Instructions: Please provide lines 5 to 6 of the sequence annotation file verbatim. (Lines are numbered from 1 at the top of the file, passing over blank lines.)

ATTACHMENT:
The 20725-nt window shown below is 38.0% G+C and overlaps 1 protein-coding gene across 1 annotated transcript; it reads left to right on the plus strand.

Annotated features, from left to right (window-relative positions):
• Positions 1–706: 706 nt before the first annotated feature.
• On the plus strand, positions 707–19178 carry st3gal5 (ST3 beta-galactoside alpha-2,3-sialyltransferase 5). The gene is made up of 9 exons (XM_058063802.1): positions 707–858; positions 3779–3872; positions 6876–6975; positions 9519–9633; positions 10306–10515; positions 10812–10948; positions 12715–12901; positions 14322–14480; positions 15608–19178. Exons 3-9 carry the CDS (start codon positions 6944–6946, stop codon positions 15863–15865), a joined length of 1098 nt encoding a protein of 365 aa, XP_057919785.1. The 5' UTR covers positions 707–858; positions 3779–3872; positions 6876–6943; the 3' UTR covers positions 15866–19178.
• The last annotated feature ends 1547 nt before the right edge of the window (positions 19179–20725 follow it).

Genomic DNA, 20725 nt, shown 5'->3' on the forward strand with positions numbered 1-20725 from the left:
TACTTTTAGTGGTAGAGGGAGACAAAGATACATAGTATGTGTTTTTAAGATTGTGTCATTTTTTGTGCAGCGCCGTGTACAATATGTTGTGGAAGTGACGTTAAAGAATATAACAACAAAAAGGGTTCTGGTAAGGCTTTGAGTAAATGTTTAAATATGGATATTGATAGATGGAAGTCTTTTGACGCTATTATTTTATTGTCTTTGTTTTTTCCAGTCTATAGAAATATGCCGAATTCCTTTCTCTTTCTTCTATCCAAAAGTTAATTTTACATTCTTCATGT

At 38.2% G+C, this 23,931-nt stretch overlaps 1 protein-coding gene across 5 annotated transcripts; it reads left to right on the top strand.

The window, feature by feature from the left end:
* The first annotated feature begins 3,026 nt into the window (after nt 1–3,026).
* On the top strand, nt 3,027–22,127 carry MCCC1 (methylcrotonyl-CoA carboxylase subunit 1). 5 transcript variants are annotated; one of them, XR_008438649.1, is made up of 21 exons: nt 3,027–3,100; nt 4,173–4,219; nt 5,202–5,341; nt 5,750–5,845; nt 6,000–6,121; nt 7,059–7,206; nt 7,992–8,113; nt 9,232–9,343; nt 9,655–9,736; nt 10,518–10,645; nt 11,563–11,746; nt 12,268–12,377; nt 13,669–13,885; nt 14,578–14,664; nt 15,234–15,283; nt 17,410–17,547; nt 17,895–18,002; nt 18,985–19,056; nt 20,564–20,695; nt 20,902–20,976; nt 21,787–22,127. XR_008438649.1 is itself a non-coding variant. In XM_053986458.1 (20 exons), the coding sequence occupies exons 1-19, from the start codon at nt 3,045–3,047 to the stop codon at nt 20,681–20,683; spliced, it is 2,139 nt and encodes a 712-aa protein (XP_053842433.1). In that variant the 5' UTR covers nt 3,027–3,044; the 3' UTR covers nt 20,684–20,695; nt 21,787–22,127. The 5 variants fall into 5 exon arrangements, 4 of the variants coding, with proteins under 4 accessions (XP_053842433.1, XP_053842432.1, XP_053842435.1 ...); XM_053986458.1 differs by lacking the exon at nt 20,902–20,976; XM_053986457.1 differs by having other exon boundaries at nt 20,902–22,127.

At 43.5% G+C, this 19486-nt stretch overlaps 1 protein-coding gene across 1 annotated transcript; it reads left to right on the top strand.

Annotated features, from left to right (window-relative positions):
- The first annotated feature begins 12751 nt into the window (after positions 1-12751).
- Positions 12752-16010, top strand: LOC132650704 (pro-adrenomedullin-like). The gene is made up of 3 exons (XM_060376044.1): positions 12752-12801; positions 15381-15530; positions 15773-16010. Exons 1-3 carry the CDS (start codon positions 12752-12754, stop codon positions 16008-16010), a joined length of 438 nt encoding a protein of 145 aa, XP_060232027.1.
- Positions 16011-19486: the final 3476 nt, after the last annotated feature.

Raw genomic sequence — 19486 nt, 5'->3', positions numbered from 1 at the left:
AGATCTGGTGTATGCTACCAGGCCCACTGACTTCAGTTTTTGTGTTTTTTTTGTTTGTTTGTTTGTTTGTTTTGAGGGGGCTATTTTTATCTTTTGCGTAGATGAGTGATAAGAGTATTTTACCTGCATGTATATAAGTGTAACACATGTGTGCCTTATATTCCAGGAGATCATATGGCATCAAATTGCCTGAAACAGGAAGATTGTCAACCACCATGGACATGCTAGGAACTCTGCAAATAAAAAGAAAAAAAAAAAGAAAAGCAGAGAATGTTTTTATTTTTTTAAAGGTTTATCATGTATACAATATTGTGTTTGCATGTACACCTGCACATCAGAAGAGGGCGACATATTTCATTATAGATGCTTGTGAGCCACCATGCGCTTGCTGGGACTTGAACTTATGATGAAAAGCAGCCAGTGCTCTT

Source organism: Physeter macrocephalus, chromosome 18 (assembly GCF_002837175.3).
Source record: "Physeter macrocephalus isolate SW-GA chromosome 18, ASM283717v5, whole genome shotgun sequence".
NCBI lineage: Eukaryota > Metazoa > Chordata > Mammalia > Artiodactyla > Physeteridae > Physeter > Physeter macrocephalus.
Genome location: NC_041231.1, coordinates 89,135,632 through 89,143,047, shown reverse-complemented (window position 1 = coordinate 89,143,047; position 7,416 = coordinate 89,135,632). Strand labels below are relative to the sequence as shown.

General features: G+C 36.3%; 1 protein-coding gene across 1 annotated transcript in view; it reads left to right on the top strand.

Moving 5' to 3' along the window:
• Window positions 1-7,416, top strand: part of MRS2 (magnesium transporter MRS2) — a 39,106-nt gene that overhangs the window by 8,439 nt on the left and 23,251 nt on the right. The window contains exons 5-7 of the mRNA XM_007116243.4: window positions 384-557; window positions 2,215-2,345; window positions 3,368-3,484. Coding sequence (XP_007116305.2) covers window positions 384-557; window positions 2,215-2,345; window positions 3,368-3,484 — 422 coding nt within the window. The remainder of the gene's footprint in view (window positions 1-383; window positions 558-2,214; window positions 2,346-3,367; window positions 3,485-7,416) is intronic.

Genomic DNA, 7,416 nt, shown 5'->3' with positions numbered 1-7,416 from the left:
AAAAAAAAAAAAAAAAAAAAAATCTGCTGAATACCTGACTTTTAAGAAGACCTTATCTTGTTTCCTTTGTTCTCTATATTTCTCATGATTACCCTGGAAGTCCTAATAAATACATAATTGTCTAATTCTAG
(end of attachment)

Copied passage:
• The last annotated feature ends 1547 nt before the right edge of the window (positions 19179–20725 follow it).

Genomic DNA, 20725 nt, shown 5'->3' on the forward strand with positions numbered 1-20725 from the left: